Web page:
Money laundering case: Debono defence questions enforceability of US sanctions

Sanctions board says it is folly for Maltese banks to ignore American sanctions by OFAC, even though they are not legally enforceable

Albert Buttigieg (left) and Florinda Sultana
Albert Buttigieg (left) and Florinda Sultana

The chairman of the Sanctions Monitoring Board told a court hearing evidence in the money laundering case against Florinda Sultana and Albert Buttigieg, that no official United Nations sanctions were actually issued against accused oil smuggler Darren Debono, his restaurant Scoglitti and his compay World Water Fisheries.

SMB chairman Neville Aquilina was grilled on the witness stand by defence lawyer Stefano Filletti earlier this morning, testifying at the request of the Attorney General before magistrate Donatella Frendo Dimech.

Sultana and Buttigieg  were arrested in 2020 in a large-scale plice anti-smuggling operation which led to the arraignments of ex-footballers Darren Debono and Jeffrey Chetcuti, together with auditor Chris Baldacchino and fuel trader Gordon Debono. They stand charged over their involvement in a number of companies operating the Porticello – formerly Scoglitti- restaurant at Valletta – and Capo Mulini at Marsaxlokk.

Darren Debono (left) and Jeffrey Chetcuti (right)
Darren Debono (left) and Jeffrey Chetcuti (right)

Both restaurants are alleged to be involved in laundering money, linked to oil smuggling receipts.

Filletti objected to the SMB chairman’s testimony from the outset, arguing that his opinion was immaterial to the case at hand. “A recommendation is not a state of fact,” argued Filletti – “it is subjective and an opinion. Therefore, it has no probative value and the defence declares that it is not even admissible.”

The court said it had no power to declare this question inadmissible.

“Our law obliges us to issue recommendations,” Aquilina told the court. “This we did in March 2014, calling upon all economic operators …we are full UN members and obliged to obey the Security Council.”

The witness made reference to resolutions condemning the looting of resources in Libya, and American OFAC sanctions which Malta recognises. “We issued them to all economic operators in our jurisdiction so nobody touches dirty money. They are published on the sanctions monitoring board website and we send updates regularly. Their decisions are mandatory, we must obey them whether we want to or not.”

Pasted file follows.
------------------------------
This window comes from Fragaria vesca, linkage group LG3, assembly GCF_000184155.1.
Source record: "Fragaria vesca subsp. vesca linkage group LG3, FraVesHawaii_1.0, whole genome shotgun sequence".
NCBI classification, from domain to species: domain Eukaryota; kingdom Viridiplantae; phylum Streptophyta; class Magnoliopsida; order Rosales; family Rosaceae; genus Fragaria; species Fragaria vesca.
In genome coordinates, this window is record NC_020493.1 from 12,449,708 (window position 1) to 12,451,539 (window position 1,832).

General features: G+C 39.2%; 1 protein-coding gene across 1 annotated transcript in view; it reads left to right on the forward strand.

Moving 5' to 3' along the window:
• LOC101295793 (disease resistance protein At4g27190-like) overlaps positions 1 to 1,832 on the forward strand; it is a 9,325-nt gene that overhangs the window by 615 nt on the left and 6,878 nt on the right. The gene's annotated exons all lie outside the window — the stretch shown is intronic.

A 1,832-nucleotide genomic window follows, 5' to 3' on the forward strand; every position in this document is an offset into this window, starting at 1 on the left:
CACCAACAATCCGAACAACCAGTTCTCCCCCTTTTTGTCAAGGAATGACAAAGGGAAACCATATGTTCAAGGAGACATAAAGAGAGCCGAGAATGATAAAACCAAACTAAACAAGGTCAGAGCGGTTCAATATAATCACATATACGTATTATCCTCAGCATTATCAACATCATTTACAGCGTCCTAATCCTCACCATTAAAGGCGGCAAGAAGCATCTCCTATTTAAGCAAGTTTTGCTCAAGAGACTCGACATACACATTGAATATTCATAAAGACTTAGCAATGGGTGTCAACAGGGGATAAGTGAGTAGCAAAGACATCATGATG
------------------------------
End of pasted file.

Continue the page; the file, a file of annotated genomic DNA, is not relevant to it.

Aquilina said the subjects were also referred to the police for investigations. “We are bound to send the panel of experts any and all information relating to Maltese people on the list.”

Sultana, Buttigieg, and his company Luzzu Catering, were not hit by the same sanctions as the Debonos and Darren Debono’s restaurants.

While Debono could not be sanctioned under UN measures since these sanctions were tied to members of the Libyan regime, Aquilina said the SMB’s report was not based on hearsay.

The magistrate asked whether, despite there being no legally binding sanctions against Debono or the accused, it was considered politically advisable as a policy to protect Malta’s economic interests. “We have an obligation to protect our jurisdiction,” Aquilina replied, to which the court observed that jurisdiction is also protected by trade and economic activity. The witness agreed, adding that “they must take place within legal parameters.”

Filletti pointed out that as a consequence of the guidance note, commercial entities had not asked for enhanced due diligence but terminated all relationships. “That’s what happens with US sanctions,” the witness replied. “It doesn’t depend on the Malta’s guidance note. Banks depend on the dollar. It would be folly for them not to follow OFAC sanctions.”

“So, they are going to stop trading, not because of wrongdoing but because of political pressure?” asked Filletti. “US executive orders are not enforceable in Malta!”

Asked by the court whether American executive orders attract legal sanctions in Malta, Aquilina replied that they do not.

RIU police officers testifying said they arrested Florinda Sultana at 1am while driving on Tal-Barrani road. The sergeant who carried out the arrest testified that he had pointed his sidearm at the car’s occupants.

“I did this for my safety,” he explained. “I stopped the car. Pulled out the gun. I said ‘police put your hands on the wheel’. When she did so, I holstered my weapon.”

The officer said he and his colleague were not wearing balaclavas during the arrest, as had been claimed by the defence.